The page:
Housing Experienced a Supply and Demand Conflict in May


The housing market experience experienced a “conflict” between supply and demand in May as increased home values resulted in sales, which subsequently increased supply – but at the same time, lack of affordability and economic uncertainty reduced demand, according to First American Chief Economist Mark Fleming.

The market capacity for existing-home sales increased by 0.3 percent month-over-month and 12.5 percent year-over-year in May, while rising interest rates and a slight jump in unemployment countered equity-enhancing home price appreciation, according to First American.

Still, given current market fundamentals, the housing market is underperforming, Fleming said.

“Our Existing-Home Sales Capacity model’s analysis of the fundamentals that influence capacity indicates that the market is experiencing both tail and headwinds,” Fleming said. “The net effect is a very modest tail wind.  The appreciation in home prices, for example, is helping to improve the U.S. housing market, with recently released data showing declines in the levels of negative and insufficient equity.  As a result, true market values are beginning to meet or exceed the expectations that homeowners have for the value of their properties, encouraging them to sell and, therefore, reduce pent-up supply in the market today.”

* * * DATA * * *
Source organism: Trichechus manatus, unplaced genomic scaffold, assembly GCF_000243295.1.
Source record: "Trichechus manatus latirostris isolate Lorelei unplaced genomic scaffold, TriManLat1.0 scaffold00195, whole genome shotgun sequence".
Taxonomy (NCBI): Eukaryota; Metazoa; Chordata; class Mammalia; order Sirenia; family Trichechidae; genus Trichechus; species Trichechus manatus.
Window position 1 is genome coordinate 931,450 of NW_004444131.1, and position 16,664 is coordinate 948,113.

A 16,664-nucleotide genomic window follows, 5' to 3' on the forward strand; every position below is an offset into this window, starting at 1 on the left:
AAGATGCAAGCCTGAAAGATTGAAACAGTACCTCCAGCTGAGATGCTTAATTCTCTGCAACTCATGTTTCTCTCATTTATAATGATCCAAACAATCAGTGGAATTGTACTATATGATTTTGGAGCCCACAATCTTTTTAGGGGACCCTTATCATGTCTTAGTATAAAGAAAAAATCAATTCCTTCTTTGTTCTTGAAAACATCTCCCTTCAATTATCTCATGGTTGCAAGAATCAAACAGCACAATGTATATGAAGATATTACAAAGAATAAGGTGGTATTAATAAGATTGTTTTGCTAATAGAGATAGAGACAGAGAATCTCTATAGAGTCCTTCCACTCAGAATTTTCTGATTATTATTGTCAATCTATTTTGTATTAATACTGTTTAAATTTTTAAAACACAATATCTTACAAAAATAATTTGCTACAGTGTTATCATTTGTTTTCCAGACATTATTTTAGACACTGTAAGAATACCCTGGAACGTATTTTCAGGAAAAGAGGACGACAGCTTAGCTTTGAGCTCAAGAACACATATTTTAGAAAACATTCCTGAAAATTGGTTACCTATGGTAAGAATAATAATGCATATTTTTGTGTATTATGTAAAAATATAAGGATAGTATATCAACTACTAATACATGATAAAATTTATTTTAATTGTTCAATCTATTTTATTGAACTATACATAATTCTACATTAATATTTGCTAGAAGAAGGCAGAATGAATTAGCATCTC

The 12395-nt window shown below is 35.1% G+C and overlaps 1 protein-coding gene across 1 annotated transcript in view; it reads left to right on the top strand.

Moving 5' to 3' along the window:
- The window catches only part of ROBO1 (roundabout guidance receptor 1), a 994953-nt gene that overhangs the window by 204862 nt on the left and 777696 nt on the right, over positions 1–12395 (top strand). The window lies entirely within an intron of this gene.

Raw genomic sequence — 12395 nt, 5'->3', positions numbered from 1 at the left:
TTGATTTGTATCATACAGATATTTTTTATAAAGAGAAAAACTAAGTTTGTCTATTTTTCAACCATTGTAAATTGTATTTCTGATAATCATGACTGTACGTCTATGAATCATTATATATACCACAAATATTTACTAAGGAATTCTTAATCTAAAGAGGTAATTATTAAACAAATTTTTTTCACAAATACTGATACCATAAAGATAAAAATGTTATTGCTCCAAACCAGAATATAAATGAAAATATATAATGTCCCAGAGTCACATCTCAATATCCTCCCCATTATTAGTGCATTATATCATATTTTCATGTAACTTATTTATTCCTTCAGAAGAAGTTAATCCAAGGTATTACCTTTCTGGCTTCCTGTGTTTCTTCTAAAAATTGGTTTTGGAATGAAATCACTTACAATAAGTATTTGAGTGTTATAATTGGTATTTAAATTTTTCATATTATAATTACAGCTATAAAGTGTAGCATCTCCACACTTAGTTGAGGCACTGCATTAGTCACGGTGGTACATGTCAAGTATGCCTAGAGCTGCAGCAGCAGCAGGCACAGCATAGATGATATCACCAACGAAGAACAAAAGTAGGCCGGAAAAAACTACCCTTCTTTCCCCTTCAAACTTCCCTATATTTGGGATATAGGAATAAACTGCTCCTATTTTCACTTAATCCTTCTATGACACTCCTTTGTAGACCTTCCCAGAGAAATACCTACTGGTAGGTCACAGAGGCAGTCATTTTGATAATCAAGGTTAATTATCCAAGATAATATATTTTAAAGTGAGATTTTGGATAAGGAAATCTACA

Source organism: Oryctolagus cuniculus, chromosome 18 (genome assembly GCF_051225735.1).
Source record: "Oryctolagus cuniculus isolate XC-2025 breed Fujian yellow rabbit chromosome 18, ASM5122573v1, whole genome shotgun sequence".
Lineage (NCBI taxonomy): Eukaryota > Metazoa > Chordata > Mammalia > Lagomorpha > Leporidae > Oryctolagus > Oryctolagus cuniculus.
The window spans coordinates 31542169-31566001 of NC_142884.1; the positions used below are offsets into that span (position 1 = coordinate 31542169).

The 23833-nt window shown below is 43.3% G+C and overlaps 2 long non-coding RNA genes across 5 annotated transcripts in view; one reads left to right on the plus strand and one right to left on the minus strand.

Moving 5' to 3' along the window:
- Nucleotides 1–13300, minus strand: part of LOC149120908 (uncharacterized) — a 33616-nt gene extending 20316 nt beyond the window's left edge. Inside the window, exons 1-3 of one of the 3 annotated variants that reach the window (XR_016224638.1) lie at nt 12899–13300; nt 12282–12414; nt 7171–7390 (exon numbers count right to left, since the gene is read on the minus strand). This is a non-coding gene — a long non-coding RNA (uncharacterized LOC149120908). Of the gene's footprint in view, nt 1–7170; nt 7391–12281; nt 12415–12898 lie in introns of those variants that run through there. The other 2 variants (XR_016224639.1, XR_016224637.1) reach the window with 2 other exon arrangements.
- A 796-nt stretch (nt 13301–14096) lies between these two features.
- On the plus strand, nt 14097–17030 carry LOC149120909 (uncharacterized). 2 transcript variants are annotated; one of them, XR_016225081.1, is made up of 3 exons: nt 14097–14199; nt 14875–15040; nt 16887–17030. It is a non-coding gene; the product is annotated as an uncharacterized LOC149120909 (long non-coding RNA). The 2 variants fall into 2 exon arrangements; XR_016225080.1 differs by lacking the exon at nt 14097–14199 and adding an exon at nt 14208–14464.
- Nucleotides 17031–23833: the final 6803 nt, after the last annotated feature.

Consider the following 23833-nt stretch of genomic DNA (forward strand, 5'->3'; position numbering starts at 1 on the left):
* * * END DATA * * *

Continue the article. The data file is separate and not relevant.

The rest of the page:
The rising interest rates and slight increase in unemployment counter the financial benefit of home price appreciation, thus reducing market capacity for existing-home sales, Fleming said. Additionally, increasing mortgage finance costs not only put home ownership out of reach for first-time buyers, but also makes moving unaffordable for existing homeowners to move.

In May, First American’s seasonally-adjusted, annualized rate of Existing-Home Sales Capacity was up 91.4 percent from its historic low reached in November 2011. Overall in May, the seasonally adjusted annualized rate of sales increased by 17,000. Home price growth was the largest contributor with 95,000, with the increase in the number of people reaching home buying age also contributing (2,000). Rising interest rates and economic uncertainty/labor market declines caused declines of 53,000 and 27,000, respectively, in the rate of Existing-Home Sales Capacity. The uncertainty around wage growth and job security has created reluctance among consumers to make big purchases, such as a home, Fleming said.